Public authorities must adhere to the rules set out by the Human Rights Act, but it’s not uncommon for human rights breaches to occur in cases of hospital negligence.
In this article, we’ll explore how the Human Rights Act is relevant to different instances of clinical negligence.
The Human Rights Act 1998 defines the freedoms and rights that every person in the UK is entitled to. It includes the rights that are stated as part of the European Convention on Human Rights.
The Act is structured into ‘Articles’, and each Article covers a different human right. All of the articles also feature in the ECHR and are sometimes referred to as Convention Rights.
Public authorities, for example government departments, the police, hospitals, and the NHS, must follow the Human Rights Act to conduct their duties and services. If an individual’s Human Rights have been breached, that person can take legal action.
When it comes to hospitals, human rights breaches take place in hospital negligence cases.
In this article, we’re going to explore these situations further.
What Does the Human Rights Act Say About Hospital Negligence?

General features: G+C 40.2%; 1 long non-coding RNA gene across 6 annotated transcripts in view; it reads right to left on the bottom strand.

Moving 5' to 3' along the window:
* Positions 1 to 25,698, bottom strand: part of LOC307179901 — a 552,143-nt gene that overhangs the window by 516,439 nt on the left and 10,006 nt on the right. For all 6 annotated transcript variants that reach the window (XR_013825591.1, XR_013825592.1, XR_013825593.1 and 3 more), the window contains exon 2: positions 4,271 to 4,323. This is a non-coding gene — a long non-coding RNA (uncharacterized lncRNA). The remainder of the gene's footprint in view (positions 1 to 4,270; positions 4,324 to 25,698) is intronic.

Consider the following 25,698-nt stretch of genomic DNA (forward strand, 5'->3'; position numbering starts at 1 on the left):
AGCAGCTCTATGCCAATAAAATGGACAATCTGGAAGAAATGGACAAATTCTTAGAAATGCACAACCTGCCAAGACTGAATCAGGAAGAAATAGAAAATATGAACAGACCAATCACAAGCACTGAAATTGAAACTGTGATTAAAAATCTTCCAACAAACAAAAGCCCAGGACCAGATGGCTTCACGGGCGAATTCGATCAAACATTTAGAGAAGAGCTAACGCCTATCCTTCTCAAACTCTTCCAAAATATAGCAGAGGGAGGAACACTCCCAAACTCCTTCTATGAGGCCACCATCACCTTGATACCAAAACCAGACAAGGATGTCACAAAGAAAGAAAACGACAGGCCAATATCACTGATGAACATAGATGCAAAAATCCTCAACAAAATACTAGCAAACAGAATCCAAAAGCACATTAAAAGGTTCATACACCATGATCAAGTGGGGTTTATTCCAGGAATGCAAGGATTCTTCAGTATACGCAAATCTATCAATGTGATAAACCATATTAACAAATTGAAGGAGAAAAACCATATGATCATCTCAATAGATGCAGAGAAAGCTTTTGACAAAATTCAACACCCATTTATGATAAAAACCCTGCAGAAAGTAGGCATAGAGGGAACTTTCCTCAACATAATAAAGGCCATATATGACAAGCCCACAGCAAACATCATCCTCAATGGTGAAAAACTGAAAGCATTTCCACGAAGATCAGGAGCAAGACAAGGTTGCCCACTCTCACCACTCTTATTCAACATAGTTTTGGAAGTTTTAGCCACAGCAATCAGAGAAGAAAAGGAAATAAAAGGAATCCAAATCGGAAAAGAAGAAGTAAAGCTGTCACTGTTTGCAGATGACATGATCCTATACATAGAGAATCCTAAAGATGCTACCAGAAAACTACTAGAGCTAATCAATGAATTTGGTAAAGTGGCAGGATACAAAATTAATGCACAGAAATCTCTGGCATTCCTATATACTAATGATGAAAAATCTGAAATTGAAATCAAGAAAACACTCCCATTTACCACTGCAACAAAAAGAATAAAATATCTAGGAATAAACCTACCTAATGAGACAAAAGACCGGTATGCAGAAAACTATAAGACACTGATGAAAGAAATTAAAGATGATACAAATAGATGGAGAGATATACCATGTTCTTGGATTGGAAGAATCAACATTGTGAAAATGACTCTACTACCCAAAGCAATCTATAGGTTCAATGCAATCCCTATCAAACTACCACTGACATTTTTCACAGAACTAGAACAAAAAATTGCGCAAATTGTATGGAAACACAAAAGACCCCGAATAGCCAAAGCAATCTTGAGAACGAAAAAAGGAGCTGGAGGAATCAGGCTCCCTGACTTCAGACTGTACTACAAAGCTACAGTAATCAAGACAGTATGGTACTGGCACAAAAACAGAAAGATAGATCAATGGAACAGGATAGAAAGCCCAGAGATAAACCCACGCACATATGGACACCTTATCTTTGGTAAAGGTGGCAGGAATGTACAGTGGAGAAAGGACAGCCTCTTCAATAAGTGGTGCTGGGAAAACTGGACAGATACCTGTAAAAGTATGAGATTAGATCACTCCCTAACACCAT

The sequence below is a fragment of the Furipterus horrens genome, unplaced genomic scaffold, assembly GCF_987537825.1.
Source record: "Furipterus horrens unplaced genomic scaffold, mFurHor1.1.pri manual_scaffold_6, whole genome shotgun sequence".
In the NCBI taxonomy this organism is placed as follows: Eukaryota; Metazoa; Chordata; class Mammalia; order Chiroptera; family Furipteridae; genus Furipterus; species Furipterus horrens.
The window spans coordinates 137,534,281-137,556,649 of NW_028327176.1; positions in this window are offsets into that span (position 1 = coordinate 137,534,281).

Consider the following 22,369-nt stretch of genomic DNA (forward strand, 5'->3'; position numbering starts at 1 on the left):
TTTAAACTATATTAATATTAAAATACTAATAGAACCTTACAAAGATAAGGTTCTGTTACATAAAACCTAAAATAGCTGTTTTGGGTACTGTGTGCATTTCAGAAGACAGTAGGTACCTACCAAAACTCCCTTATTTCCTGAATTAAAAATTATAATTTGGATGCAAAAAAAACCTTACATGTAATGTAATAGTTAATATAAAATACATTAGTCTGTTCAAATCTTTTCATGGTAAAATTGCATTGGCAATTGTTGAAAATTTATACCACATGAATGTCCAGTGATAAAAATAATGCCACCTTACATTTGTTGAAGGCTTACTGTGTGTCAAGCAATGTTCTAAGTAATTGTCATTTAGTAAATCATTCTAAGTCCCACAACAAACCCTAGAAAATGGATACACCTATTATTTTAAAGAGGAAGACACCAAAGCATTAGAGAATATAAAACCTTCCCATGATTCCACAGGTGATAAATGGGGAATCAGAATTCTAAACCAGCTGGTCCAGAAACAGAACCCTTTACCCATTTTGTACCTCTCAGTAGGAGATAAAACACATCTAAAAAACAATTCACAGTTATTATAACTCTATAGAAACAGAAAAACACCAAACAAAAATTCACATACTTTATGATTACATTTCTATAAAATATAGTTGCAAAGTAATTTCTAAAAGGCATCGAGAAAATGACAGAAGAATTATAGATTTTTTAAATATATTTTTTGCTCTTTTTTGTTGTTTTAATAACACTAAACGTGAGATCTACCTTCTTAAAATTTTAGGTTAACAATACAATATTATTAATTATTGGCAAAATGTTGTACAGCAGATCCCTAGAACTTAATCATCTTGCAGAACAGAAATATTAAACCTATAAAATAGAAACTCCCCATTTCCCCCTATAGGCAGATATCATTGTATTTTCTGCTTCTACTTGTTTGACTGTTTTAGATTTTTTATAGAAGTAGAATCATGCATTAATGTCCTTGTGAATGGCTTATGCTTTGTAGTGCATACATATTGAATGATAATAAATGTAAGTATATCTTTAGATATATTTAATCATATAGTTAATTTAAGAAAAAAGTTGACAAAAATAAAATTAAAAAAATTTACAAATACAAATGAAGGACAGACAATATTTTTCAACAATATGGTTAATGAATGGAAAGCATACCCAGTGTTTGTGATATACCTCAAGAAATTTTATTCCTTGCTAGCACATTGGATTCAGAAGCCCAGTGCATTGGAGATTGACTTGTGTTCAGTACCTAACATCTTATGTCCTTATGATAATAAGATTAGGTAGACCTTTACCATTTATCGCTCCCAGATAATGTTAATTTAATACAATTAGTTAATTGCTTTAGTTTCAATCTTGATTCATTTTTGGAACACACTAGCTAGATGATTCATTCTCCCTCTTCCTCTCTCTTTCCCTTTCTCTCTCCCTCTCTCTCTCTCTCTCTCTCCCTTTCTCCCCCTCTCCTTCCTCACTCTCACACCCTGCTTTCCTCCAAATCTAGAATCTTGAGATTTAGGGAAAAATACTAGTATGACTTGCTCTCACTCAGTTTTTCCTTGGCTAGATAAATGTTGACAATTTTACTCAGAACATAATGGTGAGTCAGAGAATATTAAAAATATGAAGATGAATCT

How is hospital negligence defined?
Hospital negligence refers to experiencing inadequate care during a hospital stay. It covers situations where a person has received poor-quality, delayed, or incorrect treatment.
Situations like these can worsen an existing condition or create further pain.
It takes place in many forms, and cases vary greatly.
Here are a few common examples of hospital negligence:
- Mistakes were made during surgery.
- Complications with anaesthetic procedures.
- The patient was given the wrong dosage or medication.
- Poor-quality care during labour that caused health complications.
- Misdiagnosis or postponed treatment.
What does the Human Rights Act say about hospital negligence?
The Human Rights Act does not refer to hospital negligence specifically, however, some hospital negligence claims do involve a breaches of the Human Rights Act.
In such cases, the incidence of negligence may relate to one of the following articles:
2nd Article: every person’s right to life must be safeguarded by the law.
What this means is, nobody, including authorities such as the government, can attempt to end your life (making certain death penalty offences interesting)
Everyone has the right to be protected if their life is under threat.
In a hospital setting, clinicians must consider Article 2 when making choices that could impact a patient’s life expectancy.
The 2nd Article of the Human Rights Act might be relevant if:
- A person has been given an order to ‘not resuscitate’ (without being asked to provide their consent).
- A patient has been denied a treatment that could save their life.
- An individual has died due to mistreatment or neglect, while in hospital.
3rd Article: The right to not be subjected to punishment, degrading treatment, or torture.
The 3rd Article of the Human Rights Act states that no person should be subjected to punishment, inhumane treatment, or torture. This article also covers extradition or deportation.